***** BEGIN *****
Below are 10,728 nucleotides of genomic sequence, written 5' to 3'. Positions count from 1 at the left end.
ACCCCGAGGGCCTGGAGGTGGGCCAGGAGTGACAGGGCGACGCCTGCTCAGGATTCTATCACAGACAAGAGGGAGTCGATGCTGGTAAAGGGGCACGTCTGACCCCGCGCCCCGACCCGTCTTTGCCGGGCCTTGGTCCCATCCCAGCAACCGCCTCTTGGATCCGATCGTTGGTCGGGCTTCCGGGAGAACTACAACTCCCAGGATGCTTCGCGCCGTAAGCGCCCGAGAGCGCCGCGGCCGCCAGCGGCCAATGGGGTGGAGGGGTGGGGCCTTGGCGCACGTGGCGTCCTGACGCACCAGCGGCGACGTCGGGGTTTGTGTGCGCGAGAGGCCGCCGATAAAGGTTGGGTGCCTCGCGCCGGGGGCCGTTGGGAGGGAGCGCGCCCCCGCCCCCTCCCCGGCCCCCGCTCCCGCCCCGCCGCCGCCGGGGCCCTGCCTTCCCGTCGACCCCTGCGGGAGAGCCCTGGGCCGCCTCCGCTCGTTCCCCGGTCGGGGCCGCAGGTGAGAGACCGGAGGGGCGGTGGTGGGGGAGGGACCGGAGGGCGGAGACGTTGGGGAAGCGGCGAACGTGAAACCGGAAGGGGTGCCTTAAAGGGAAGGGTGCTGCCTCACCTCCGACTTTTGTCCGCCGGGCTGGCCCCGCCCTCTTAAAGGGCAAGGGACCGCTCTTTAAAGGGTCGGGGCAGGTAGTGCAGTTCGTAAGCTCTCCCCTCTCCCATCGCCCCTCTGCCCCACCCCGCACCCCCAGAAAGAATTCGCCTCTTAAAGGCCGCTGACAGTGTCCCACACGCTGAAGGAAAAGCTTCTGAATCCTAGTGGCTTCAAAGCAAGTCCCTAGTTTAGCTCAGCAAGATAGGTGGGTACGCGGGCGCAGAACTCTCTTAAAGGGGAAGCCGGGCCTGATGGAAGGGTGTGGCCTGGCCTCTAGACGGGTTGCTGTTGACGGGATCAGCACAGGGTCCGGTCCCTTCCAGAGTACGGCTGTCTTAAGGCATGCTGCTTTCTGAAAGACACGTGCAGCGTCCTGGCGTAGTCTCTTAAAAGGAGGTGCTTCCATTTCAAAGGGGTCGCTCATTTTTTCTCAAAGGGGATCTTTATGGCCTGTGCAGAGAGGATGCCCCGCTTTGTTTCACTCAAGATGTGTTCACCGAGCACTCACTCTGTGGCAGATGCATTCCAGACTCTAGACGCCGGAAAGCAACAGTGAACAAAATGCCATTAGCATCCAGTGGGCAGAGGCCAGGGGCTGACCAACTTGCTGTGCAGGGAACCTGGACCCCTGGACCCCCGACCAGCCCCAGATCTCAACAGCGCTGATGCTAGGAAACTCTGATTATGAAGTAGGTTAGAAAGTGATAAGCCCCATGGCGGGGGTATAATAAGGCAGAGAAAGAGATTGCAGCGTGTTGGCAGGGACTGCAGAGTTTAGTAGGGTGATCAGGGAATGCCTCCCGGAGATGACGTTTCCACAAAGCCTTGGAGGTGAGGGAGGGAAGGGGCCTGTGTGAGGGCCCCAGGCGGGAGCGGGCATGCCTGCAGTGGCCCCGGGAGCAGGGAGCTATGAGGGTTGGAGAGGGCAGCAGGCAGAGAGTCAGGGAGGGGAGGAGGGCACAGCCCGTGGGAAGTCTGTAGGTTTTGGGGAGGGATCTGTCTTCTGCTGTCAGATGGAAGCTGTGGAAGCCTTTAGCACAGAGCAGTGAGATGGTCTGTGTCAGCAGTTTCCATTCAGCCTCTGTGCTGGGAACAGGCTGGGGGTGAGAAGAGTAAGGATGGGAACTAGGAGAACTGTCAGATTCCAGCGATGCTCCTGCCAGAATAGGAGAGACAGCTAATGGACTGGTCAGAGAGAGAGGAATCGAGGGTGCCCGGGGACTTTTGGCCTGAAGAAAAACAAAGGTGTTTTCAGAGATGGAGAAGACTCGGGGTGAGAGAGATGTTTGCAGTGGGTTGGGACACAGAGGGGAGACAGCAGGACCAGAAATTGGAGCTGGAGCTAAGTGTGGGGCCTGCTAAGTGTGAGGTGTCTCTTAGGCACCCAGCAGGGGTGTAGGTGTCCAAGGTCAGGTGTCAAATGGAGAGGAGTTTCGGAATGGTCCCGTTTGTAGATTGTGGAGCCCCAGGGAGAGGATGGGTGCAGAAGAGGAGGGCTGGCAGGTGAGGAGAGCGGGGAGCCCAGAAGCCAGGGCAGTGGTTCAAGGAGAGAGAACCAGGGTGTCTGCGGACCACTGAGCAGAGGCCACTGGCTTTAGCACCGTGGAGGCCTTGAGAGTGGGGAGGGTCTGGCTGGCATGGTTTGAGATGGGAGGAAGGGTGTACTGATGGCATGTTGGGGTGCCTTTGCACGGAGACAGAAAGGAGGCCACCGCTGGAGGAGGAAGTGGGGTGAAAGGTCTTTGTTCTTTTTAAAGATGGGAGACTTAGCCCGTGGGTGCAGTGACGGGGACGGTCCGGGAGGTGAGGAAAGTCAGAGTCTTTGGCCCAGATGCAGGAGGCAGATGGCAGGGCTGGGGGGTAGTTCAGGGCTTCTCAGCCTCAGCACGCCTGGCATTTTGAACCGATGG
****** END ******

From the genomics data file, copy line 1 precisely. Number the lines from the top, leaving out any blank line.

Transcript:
Below are 10,728 nucleotides of genomic sequence, written 5' to 3'. Positions count from 1 at the left end.